A new study of the world’s glaciers reveals that they are melting at a faster pace than previously estimated, posing an increasing threat of inundation to coastal communities and low-lying islands around the world.
The research found that other than the ice sheets of Greenland and Antarctica, glaciers lost 676 gigatons of ice per year on average between 2000 and 2019. The losses were said to have accelerated sharply during the period as global heating became more acute. Some glaciers have already vanished, with others expected to do so by the end of the century.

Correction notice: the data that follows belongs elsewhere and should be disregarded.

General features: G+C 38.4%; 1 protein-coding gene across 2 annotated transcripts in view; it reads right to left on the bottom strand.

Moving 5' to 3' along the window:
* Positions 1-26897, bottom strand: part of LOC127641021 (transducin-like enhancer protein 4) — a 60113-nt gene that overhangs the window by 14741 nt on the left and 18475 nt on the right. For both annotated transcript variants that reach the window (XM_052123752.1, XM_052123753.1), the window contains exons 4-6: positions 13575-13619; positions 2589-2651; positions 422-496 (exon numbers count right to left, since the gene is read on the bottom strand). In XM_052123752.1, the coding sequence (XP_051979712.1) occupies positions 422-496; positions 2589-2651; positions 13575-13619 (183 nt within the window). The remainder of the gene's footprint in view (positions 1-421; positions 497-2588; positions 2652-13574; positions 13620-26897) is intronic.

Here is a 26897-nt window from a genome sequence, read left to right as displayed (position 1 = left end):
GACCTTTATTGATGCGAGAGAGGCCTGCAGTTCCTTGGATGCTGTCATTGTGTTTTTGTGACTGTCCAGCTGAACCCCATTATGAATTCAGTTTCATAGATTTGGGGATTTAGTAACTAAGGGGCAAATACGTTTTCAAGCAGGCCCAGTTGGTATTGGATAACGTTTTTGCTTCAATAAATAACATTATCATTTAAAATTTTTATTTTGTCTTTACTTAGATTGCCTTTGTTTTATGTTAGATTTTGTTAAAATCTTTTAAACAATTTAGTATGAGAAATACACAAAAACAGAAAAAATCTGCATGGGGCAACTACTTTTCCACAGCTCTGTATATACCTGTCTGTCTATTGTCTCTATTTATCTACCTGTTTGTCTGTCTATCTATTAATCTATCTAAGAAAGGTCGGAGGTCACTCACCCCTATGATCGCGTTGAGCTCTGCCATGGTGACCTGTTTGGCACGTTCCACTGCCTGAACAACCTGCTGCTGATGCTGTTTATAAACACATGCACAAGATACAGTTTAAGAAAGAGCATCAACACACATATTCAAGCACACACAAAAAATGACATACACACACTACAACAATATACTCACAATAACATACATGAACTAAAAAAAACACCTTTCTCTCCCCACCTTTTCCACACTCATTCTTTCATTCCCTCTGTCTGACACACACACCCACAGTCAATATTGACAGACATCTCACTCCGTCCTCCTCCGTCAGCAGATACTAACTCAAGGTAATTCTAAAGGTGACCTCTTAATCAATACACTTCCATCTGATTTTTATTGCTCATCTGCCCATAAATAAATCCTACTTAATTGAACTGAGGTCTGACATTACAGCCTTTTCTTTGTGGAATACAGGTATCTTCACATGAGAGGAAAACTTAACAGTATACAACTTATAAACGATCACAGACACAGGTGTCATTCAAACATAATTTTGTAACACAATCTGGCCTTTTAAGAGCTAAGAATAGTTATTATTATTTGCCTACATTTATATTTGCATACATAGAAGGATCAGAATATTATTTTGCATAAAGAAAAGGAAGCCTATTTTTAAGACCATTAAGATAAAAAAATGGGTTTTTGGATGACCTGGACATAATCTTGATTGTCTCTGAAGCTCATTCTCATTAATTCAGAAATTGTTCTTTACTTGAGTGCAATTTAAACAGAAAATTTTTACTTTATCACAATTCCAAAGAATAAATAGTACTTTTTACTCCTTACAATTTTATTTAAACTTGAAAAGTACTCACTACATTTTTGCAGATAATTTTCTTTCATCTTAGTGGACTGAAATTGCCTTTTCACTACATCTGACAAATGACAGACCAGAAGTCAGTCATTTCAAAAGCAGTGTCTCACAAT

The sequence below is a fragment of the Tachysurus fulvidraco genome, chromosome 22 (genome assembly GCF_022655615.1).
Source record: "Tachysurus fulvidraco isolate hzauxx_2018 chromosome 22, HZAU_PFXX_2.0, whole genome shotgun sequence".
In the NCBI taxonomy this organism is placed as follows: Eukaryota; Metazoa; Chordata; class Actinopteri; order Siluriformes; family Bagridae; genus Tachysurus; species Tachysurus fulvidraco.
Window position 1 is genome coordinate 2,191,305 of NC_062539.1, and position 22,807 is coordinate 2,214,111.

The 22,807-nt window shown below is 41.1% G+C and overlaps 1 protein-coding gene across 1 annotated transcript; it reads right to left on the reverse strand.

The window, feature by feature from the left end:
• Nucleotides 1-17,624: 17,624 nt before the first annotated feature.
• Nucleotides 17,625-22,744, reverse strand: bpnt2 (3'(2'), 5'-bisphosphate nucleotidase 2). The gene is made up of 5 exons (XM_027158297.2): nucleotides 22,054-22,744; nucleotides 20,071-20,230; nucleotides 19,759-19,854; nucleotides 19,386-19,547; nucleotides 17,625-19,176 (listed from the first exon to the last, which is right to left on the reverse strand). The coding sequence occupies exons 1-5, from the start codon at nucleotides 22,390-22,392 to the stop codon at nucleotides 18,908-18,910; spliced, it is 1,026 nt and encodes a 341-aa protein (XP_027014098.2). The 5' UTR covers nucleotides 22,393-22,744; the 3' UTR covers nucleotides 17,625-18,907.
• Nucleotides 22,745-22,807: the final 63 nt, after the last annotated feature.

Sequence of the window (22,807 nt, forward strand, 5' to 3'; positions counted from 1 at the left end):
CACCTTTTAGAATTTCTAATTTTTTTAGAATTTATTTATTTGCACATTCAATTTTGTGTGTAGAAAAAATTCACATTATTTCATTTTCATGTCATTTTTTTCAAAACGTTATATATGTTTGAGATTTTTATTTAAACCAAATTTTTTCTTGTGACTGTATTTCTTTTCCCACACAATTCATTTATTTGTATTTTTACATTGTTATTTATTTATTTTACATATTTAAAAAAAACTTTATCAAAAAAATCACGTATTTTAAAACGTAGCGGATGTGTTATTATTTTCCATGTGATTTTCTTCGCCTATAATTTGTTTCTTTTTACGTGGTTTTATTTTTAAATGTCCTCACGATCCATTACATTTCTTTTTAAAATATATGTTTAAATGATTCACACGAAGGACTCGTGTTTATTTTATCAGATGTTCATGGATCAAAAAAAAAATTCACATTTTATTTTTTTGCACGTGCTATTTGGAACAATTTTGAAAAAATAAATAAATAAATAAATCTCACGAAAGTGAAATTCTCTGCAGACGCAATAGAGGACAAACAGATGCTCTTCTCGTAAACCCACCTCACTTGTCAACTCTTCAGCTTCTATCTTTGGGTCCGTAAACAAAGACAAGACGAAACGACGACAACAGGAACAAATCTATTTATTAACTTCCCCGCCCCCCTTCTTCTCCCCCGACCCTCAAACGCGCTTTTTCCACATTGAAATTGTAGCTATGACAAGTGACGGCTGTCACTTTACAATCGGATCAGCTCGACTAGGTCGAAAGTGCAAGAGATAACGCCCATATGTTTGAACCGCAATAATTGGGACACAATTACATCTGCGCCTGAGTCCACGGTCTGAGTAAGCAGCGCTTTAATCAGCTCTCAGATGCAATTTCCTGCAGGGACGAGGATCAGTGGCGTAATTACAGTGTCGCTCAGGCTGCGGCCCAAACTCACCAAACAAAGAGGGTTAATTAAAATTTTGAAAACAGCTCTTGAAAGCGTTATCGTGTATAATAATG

This is a particular threat in South Asia, where mountain glaciers are an important source of fresh water to rivers such as the Ganges, Brahmaputra and Indus.